Speech/statement | Date: 10.03.2006
Much has already been done, and we have made a great deal of progress. It is beginning to be generally accepted that the gender perspective must be included in all the areas on the international agenda, says Foreign Minister Jonas Gahr Støre. (10.03.06)
Foreign Minister Jonas Gahr Støre
The launching of the Government’s plan of action for the implementation of UN Security Council resolution 1325 (2000) on women, peace and security
Oslo, 8 March 2006
Translation from the Norwegian
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Congratulations on International Women’s Day!
This day is devoted to promoting human worth, promoting equality between women and men. It is a symbolic day, a day that has long traditions, a good day. A day for celebrating, and a day for pointing out everything that hasn’t been accomplished. And a day for being concrete.
The last of these is the reason why we are here today. To present a plan of action to improve the situation of the most vulnerable of all women, those affected by war and conflict.
This reminds me of an article in Aftenposten last summer about a woman named Marguerite Barankitse in the town of Ruyigi in Burundi. She is known as Maggy, and everybody knows her. She heads the organisation Maison Shalom, which builds houses for orphans and helps former child soldiers with schooling and finding jobs. Hutu children live next door to Tutsi children. With a simple message of reconciliation and love, she gives the children of the Burundi massacres hope. Marguerite says that the new generation must overcome their parents’ hate. More than 400 houses have given more than 10 000 children a new start.
This is a story of hope. But also of despair and struggle, where this one woman symbolises the burden borne through the ages by women all over the world during and after a conflict.
Promoting equality between women and men has been on the international agenda for a long time. Adopting the gender perspective means recognising that all people have equal rights and the same human worth.
When Nobel Peace Laureate Shirin Ebadi received the prize in Oslo on 10 November 2003, she said, “… it is not so easy to rule over a people who are aware of their rights, using traditional, patriarchal and paternalistic methods.” She also said: “Women constitute half of the population of every country. To disregard women and bar them from active participation in political, social, economic and cultural life would in fact be tantamount to depriving the entire population of every society of half its capability.”
Much has already been done, and we have made a great deal of progress. It is beginning to be generally accepted that the gender perspective must be included in all the areas on the international agenda. This applies not least here in Norway and to what Norway can do, which is what this event and the launching of the action plan for the implementation of Security Council resolution 1325 is all about.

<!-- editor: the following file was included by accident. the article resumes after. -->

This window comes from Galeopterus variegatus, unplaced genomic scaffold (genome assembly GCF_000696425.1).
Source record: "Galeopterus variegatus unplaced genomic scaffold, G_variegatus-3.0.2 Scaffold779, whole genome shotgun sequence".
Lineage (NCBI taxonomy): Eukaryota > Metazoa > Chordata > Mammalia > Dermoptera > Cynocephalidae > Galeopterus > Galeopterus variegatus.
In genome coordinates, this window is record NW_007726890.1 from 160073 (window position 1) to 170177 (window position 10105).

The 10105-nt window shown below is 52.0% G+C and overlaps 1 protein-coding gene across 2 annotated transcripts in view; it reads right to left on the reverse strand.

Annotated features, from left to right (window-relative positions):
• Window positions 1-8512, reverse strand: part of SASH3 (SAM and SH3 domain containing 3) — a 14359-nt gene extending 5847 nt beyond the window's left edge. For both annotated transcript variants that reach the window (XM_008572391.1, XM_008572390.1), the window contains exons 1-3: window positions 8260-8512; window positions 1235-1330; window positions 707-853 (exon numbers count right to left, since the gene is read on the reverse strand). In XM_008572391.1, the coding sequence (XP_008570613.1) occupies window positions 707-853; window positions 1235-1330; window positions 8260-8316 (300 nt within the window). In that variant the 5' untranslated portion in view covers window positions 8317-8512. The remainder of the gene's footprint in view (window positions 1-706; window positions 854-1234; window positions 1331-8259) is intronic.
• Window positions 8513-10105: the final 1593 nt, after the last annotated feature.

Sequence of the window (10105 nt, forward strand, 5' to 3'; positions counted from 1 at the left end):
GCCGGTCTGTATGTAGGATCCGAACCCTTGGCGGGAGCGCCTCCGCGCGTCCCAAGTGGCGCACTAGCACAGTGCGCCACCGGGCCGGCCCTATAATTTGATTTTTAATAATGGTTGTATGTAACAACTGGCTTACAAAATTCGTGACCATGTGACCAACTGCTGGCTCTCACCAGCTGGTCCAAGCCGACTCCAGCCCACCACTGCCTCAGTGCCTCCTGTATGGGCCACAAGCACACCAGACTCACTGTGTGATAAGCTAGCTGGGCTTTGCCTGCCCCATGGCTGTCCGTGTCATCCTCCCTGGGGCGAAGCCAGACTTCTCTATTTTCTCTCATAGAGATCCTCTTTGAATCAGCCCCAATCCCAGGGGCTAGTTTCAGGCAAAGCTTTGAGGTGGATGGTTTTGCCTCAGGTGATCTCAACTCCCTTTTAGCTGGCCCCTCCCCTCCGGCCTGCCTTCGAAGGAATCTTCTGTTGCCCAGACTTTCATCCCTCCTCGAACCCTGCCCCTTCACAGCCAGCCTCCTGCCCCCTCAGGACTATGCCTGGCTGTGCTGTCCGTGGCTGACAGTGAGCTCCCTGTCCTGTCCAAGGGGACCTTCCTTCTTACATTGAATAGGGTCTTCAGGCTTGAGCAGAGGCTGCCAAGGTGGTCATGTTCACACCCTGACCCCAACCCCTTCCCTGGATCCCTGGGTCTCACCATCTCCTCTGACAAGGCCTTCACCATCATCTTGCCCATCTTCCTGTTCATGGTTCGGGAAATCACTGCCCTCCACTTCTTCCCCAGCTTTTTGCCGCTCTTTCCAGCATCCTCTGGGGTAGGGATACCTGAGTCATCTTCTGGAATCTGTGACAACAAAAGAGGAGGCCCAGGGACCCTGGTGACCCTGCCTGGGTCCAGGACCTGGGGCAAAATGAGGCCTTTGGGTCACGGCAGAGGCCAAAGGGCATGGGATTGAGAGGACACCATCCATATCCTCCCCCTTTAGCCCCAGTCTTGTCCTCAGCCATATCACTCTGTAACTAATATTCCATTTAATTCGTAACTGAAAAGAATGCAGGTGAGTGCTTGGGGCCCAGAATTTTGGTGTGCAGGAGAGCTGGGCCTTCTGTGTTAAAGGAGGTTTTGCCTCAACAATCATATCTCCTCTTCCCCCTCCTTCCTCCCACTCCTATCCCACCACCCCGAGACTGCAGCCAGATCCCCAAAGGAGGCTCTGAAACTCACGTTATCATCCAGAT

But we still have a long way to go before the significance of gender equality is fully recognised – and accepted. There are still some people who regard women’s rights as different from and less important than human rights.
We still have a long way to go before the gender perspective has been fully integrated into our efforts to promote peace and security. This is what we have to try to change.
We are living in a world where there are internal, violent conflicts in many countries – weak states that lack basic social structures, where rival groups vie for political power, where small elites exploit the country’s resources for their own private purposes. This is happening in Africa, Asia and Latin America – and also in Europe.
The civilian population is always particularly vulnerable in such conflicts.
And there is one thing that never seems to change: women are most severely affected. Women are most vulnerable to poverty, hunger, disease, abuse.
Armed conflicts arise in societies where conditions are not conducive to respect for human rights.
Armed conflicts take place in societies where women have been subject to discrimination, oppression and violence for a long time. This is aggravated by the conflicts.
There is a clear connection between security, democracy and welfare. Societies where democracy functions and human rights are respected are more secure. Only when the social structures are in place can a country concentrate on the security and welfare of its citizens. Of all its citizens.
Both women and men must be able to use their creativity and participate in society if we are to achieve equitable and sustainable development. I know this sounds obvious, but we must remind ourselves of it. If the international community is to succeed in meeting the many formidable global challenges it is facing, we must draw on all the human capital that exists, on all of humanity. No country can afford to exclude half of its population, as Ms Ebadi reminds us.
In many of today’s conflicts, women are excluded from conflict management and from managing peace and reconciliation processes.
It is obvious that this is not how it should be. The involvement of women would have provided a far better – and broader – basis for finding solutions. Women’s experience, knowledge, networks, contributions to welfare and development, to dialogue and reconciliation, their alternative approaches – all of this would provide a better basis for managing conflicts and peace processes.